Most bacterial toxins derived from chromosomally encoded toxin-antitoxin (TA) systems that have been studied to date appear to protect cells from relatively short pulses of stress by triggering a reversible state of growth arrest. In contrast to many bacterial toxins that are produced as defense mechanisms and secreted from their hosts, TA toxins exert their protective effect from within the cell that produces them. TA toxin-mediated growth arrest is most frequently achieved through their ability to selectively cleave RNA species that participate in protein synthesis. Until very recently, it was thought that the primary conduit for toxin-mediated translation inhibition was cleavage of a single class of RNA, mRNA, thus depleting transcripts and precluding production of essential proteins. This minireview focuses on how the development and implementation of a specialized RNA-seq method to study Mycobacterium tuberculosis TA systems enabled the identification of unexpected RNA targets for toxins, i.e. a handful of tRNAs that are cleaved into tRNA halves. Our result brings to light a new perspective on how these toxins may act in this pathogen and uncovers a striking parallel to signature features of the eukaryotic stress response.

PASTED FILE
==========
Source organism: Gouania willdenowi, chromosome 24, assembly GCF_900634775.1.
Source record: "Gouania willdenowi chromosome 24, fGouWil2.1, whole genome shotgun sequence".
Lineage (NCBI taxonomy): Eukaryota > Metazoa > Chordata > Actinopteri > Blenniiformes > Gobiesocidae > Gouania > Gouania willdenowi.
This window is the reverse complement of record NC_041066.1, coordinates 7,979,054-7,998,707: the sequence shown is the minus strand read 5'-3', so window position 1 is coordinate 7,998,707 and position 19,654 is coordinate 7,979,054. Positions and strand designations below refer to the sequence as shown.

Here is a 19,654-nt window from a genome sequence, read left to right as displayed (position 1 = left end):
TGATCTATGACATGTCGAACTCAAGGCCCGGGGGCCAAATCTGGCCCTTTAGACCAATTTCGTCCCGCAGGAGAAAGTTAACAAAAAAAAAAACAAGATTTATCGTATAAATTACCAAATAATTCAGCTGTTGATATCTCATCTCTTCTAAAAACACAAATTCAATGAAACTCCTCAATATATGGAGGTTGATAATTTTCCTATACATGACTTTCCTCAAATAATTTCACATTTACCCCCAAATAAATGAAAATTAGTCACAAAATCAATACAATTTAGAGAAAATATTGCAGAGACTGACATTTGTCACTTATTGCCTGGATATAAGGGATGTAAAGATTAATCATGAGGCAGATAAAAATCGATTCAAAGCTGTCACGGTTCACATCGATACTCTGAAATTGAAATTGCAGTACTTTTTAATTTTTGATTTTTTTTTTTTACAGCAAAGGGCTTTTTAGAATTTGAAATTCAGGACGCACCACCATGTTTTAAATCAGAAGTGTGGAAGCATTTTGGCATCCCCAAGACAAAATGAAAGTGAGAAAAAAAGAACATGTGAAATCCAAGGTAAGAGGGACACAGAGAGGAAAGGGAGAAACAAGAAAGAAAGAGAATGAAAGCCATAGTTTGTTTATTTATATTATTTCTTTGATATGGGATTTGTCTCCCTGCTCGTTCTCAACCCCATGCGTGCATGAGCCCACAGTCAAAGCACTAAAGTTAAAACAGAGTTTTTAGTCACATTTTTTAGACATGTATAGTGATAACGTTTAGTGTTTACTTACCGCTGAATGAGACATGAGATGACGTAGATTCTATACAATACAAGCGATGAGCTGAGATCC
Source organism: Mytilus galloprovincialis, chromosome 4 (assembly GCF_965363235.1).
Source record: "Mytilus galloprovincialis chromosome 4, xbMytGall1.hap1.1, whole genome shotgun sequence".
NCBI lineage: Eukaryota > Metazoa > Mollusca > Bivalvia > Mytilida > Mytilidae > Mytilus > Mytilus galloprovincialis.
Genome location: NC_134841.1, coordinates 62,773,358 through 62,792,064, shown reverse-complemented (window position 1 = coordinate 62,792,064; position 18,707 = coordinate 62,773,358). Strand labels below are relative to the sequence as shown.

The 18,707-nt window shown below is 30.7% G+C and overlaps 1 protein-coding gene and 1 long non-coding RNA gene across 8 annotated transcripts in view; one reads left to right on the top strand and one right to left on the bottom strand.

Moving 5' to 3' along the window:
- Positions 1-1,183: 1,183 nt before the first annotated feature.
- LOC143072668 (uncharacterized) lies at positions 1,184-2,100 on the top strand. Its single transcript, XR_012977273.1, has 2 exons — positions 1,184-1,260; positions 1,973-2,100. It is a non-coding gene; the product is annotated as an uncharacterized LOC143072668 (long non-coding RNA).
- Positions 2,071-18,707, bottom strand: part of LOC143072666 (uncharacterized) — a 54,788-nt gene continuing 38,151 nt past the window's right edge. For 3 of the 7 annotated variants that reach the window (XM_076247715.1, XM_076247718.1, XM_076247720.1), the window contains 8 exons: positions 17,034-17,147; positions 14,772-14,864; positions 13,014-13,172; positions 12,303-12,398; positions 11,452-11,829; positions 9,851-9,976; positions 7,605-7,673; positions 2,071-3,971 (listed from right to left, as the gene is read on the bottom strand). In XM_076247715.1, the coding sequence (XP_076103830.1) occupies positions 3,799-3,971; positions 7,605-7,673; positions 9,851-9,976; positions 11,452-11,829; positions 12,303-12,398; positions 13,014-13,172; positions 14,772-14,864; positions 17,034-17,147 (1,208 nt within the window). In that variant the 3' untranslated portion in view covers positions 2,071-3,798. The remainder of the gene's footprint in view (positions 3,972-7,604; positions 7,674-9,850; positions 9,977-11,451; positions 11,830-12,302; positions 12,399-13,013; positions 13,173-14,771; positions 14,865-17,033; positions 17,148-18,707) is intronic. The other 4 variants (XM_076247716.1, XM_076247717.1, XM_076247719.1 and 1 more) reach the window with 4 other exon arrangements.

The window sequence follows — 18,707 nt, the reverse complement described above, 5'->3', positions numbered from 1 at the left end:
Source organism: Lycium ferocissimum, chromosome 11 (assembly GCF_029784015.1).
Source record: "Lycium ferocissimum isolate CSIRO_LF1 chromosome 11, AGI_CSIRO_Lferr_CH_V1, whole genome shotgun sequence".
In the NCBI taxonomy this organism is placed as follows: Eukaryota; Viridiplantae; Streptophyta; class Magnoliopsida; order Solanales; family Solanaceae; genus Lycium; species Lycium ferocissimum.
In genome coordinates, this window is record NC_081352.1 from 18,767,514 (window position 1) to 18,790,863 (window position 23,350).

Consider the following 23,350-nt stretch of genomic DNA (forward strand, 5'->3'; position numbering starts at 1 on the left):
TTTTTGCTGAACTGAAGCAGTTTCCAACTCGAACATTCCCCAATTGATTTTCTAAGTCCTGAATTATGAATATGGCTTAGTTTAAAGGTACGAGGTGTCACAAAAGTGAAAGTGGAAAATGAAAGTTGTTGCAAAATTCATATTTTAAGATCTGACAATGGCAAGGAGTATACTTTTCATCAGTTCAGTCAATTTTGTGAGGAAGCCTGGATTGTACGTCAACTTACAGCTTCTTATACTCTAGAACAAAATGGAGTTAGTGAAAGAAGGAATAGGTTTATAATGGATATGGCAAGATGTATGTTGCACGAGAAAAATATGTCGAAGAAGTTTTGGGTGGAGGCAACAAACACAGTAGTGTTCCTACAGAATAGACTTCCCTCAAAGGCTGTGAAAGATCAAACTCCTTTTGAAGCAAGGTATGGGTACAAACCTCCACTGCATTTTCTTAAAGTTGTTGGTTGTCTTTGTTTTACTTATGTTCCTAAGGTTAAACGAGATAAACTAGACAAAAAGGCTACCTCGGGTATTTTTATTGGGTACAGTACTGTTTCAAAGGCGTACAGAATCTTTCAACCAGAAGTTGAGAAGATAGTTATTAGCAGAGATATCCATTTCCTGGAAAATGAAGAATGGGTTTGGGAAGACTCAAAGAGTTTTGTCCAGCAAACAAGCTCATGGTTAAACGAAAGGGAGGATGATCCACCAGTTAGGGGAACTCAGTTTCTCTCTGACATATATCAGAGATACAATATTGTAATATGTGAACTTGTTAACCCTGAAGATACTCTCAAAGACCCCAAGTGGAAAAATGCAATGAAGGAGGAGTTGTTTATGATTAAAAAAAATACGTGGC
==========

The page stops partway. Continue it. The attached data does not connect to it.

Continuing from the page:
Keywords: Rny1; VapC; angiogenin; antitoxin; toxin; translation inhibition.
© FEMS 2015.